Royal Rife Beam Ray machine replica is built strictly following the technical specification of the historical device made by Dr Royal Raymond Rife and his engineer Philip Hoyland. The resulting output is identical to the one produced by the original Rife Beam Ray machine. Unlike most contemporary devices it uses sidebanding method to generate a set of harmonics capable of reaching the targetted MOR (Mortal Oscillatory Rate) and its harmonic frequencies with minimal filtering of the output signal.
Building the Rife Beam Ray device
Historical Rife Beam Ray devices were designed with the technology and electronic components readily available in the 1930s and 1940s. In a modern environment, it means a higher cost of production and maintenance, and less versatility for the user. We addressed those issues by upgrading and adding several things:
- The device now doesn’t contain any internal modulation signal generator. Instead, an input of the internal preamplifier of the modulating signal is provided to be used with the external signal generator. In that way the user has a much broader choice of which signal source to use, ranging from the output of the computer soundcard to advanced function generators. Effectively, any signal source that can provide sinusoidal wave with at least 5V output and frequency range of up to 20 (30) kHz.
- The power supply of the thermionic valve triode heater is stabilised DC voltage source. It provides exact electrical potential (voltage) even in the events when the electrical potential of the electrical mains varies. In that way, the longevity of the triode heating filament is preserved if the unfavourable conditions occur.
- The anode power supply now employs a soft start circuit to reduce stress on the thermionic valve triode and thus increase its longevity. The internal microcontroller controls the start/stop sequence to simplify the use of the device.
- The vacuum tube triode is actively air-cooled to reduce thermal stress during high power operation.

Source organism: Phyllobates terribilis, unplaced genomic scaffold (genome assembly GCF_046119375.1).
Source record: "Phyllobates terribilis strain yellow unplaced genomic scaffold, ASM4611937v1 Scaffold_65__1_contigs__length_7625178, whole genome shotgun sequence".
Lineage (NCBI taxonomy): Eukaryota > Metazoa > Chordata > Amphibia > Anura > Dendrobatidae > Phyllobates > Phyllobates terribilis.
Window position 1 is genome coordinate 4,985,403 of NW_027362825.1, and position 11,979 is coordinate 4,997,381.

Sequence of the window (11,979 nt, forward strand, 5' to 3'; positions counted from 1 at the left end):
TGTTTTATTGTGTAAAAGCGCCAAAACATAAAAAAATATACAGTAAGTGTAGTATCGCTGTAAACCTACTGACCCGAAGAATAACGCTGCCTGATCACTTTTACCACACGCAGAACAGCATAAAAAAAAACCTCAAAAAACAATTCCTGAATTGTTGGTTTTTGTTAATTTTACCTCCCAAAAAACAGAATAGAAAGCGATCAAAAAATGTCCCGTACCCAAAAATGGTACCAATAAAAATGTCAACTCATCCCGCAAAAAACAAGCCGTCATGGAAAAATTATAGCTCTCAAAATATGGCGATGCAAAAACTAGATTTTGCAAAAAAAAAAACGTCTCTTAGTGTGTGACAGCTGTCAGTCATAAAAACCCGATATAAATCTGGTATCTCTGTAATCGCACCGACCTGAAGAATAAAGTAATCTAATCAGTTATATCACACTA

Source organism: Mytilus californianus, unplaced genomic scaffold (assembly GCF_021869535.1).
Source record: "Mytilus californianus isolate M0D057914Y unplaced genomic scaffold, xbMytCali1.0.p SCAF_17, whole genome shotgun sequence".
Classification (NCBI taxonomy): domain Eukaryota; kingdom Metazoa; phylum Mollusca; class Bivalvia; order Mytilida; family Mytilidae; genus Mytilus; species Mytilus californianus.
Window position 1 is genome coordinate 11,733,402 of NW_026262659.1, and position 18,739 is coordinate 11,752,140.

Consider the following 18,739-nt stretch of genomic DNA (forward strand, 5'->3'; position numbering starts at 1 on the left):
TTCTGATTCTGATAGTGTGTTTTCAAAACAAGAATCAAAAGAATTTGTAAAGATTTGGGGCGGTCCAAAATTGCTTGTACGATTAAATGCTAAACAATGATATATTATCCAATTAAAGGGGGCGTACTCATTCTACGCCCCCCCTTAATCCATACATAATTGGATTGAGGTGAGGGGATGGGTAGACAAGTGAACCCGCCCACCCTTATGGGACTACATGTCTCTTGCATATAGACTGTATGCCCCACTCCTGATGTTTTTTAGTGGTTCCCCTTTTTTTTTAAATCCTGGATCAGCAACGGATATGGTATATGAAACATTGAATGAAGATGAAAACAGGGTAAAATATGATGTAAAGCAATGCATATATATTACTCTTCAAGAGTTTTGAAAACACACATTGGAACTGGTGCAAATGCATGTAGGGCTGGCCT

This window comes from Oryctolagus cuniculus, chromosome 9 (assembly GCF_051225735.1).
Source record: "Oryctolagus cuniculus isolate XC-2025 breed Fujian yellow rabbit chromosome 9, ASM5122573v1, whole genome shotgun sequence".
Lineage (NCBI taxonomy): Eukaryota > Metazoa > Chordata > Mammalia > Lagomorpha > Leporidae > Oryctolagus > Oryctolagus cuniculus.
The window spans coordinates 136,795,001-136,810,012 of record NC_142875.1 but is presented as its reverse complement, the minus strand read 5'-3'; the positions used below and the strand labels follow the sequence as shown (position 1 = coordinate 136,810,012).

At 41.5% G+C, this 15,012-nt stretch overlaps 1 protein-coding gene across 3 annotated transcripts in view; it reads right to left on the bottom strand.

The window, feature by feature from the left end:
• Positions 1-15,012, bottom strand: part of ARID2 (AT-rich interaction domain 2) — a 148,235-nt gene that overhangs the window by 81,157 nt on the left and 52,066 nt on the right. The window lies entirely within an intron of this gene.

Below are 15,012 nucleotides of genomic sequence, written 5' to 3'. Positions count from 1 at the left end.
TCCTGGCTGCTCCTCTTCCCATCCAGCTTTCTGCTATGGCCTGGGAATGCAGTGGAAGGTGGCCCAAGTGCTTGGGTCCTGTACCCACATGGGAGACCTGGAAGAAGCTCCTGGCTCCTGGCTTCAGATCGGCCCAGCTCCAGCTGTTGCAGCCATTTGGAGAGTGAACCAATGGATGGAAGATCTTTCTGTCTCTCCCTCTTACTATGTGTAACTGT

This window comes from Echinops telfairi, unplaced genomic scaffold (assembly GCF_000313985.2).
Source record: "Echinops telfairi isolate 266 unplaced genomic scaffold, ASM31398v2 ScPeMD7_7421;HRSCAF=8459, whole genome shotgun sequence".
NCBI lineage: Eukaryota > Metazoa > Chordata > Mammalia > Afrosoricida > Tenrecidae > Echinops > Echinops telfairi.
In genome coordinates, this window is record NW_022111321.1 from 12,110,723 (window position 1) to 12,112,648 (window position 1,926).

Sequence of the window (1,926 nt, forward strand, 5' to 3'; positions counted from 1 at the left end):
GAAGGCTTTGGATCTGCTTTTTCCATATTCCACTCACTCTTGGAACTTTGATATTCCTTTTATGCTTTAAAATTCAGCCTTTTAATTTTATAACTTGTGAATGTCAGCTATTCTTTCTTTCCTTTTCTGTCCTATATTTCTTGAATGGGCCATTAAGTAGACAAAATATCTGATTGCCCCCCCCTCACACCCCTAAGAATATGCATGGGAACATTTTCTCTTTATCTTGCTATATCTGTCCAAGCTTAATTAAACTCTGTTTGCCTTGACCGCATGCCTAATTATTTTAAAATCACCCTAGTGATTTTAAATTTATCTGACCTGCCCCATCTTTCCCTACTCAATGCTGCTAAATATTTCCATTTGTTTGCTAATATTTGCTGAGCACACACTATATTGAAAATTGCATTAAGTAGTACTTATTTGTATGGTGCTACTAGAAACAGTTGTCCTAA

- Carrier wave frequency is now adjustable while historic devices had fixed carrier wave frequency. The fixed carrier frequency was used to hide the true MORs by providing users with the pre-set list of audio range frequencies necessary to produce LSB harmonics, one of which would be the exact MOR. For more versatility, the carrier wave frequency is adjustable, and it covers one of the historical ranges of 3.3 MHz. However, it also provides the possibility of setting the carrier wave frequency to some lower value, usually down to 2.6 MHz. In that way, the user is provided with the possibility of targetting MORs (Mortal Oscillatory Rate) by using lesser number of LSB (Low Side Band) harmonics, i.e. by using a smaller number of “steps”. It means that the harmonic at the targetted MOR shall contain more energy, which most likely translates to better efficacy of the device. It is up to the user to measure the exact carrier wave frequency, which can be set with the external frequency meter, oscilloscope etc.
- The output power can be increased or decreased. It is done by removing the enclosure top lid and turning the shaft of the adjustment rheostat while observing the anode current value on a front panel instrument and grid leak current (any milliampere meter which can be connected to the socket on the back side).
- The plasma antenna we commonly use is the larger version of the Phanotron tube. It comes with the plexiglass holder with holes for mounting on some moveable stand. The polymer caps on the end of the tube makes it easy to replace and also provides a very high level of safety from accidental touch.
- Warranty on all parts is 36 months except on expendable parts, i.e. Phanotron tube – plasma antenna and thermionic valve triode.
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